A Randomized Controlled Trial of Standard Behavioral Weight-Loss Intervention on Reproductive Parameters in Obese Men

Ruby H. N. Nguyen, Ph.D.
Division of Epidemiology & Community Health, University of Minnesota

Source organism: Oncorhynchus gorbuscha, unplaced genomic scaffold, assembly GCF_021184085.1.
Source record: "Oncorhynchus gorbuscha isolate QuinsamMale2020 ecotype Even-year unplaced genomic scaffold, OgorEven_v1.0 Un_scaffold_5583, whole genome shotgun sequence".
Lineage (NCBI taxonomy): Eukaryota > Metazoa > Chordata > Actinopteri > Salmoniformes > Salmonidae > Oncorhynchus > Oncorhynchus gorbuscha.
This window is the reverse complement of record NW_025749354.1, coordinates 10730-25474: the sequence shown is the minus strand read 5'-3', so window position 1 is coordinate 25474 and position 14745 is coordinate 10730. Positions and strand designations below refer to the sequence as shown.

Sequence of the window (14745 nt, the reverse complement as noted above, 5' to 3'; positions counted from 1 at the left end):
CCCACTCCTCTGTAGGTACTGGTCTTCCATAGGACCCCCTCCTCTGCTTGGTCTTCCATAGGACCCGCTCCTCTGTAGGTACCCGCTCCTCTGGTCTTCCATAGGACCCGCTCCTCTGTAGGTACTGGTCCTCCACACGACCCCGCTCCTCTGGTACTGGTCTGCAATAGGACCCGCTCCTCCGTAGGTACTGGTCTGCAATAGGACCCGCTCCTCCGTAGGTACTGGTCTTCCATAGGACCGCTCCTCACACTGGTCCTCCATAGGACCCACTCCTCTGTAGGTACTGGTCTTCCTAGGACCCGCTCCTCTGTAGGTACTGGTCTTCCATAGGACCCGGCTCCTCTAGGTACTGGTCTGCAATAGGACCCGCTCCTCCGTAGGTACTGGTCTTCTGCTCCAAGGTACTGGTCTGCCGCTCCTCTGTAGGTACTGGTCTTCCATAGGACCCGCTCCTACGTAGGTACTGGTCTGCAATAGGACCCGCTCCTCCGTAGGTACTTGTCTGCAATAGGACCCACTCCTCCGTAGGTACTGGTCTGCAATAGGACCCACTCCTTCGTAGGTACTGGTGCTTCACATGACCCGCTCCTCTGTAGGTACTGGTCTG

Strong evidence indicates that women with excess body weight are more likely to be sub-fertile and that the probability of pregnancy may increase with weight loss. While scarce data exist for making a similar claim for obese men, small studies have reported poor parameters of reproductive hormones important to spermatogenesis such as testosterone and testosterone-to-estradiol ratio. These findings are plausible since men’s excess weight may disturb the hypothalamic-pituitary-gonadal axis, resulting in adverse changes to reproductive hormones, not unlike what occurs in women; these alterations may then affect spermatogenesis. Some studies have indicated that extreme weight loss in obese men may normalize some hormone values, but no data on changes to semen exist. We therefore propose to determine whether a standard behavioral weight loss intervention in obese men is associated with improvement of reproductive hormones and semen parameters to a level conducive to normal spermatogenesis. The goal of this standard behavioral treatment intervention is caloric reduction and increased exercise for men with BMI ≥ 30, resulting in a loss of 8 to 10% of the man’s baseline weight. Eligible participants will be recruited from the Reproductive Medicine Center at Fairview Riverside. Twenty men will be randomized into an intervention arm, and 20 into a control arm, providing > 90% power to detect a difference. Baseline semen and hormone levels will be abstracted from the medical record, then blinded semen and reproductive hormone analysis will be determined at mid-trial (6 months) and the end of the trial (12 months). For hormone values, fresh peripheral venous blood will be collected to determine total testosterone, estradiol, and sex hormone binding globulin. Criteria for semen analysis will be taken from WHO guidelines, including: semen volume, sperm concentration, motility, and morphology. Our primary analyses will determine whether hormone and semen values in the weight-loss intervention arm differ at 6- and 12- months from their baseline values (paired test), or whether their mean scores differ from that of the control group at similar times. We also aim to determine whether sexual/erectile function scores modify observed associations. Determination of feasibility and results from the statistical analyses will be used to inform an obesity-related R-series NIH grant application.